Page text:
Priority Research Themes for Accelerating Family Planning Use in OP Countries
Identifying research themes based on the OP countries’ real needs is the cornerstone of the OP research agenda. The research themes have been selected through an inclusive and participatory process that have brought together nearly 70 participants from OP countries in Conakry, Guinea. These participants include national reproductive health directors, research officials from ministries of health, researchers, civil society organizations, including youth leaders, journalists, and technical and financial partners from Ouagadougou Partnership countries. A comprehensive mapping of potential themes collected from the researchers and the policymakers in the 9 OP countries has been reviewed by the workshop participants through group work. Then the plenary session of the workshop has retained about forty (40) themes and asked for the removal of the themes that have already been studied. Afterwards, the session has reviewed and prioritized the selected themes. After examination and proposal by the Research Council, seven (7) priority themes have been retained. These themes are likely to accelerate the creation of an FP-conducive environment and will be the subject of a call for proposals that will benefit from the OP grant.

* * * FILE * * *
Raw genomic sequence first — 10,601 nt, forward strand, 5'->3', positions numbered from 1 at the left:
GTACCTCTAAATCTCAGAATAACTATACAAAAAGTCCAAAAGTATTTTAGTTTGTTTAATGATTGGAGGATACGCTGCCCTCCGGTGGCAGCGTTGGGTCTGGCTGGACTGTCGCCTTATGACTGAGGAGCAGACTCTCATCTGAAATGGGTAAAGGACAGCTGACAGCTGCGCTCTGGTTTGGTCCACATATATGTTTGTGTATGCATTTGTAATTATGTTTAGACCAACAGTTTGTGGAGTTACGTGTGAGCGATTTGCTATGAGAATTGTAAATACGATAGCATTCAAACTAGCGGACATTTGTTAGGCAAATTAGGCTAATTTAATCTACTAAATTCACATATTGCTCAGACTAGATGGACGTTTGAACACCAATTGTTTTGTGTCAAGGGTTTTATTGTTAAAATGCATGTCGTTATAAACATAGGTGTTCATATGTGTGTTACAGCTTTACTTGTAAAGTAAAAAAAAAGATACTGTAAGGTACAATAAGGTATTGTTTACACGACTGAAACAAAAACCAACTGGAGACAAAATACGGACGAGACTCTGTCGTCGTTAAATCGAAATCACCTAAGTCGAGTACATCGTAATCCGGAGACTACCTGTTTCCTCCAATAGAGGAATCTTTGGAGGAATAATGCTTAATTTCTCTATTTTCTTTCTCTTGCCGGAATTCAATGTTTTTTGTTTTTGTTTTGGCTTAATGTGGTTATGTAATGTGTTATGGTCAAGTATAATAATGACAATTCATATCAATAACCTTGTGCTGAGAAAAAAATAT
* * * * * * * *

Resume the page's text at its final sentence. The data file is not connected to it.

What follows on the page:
- Improving young people’s access to family planning: strategies for integrating social reality and influence of tradition (countries concerned: Niger, Bénin, Burkina Faso, Togo, Guinée)
- Strategies for integrating family planning into the minimum emergency mechanism in a situation of crisis (countries concerned: Mali)
- Mechanism for integrating family planning into the universal health coverage scheme: policies and approaches (countries concerned: Togo, Sénégal, Mauritanie)
- Promising approaches for scaling up the delegation of tasks (countries concerned: Niger, Sénégal, Mauritanie, Mali)
- Strategies for free family planning services (countries concerned: Bénin, Burkina Faso, Guinée, Côte d’Ivoire)
- Strategies for reducing discontinuity in the use of modern contraceptive methods by women and young girls (countries concerned: Bénin, Burkina Faso, Togo, Guinée, Mali, Côte d’Ivoire)
- Mechanisms for engaging the private sector in reproductive health funding (countries concerned: Niger, Mauritanie, Mali, Côte d’Ivoire)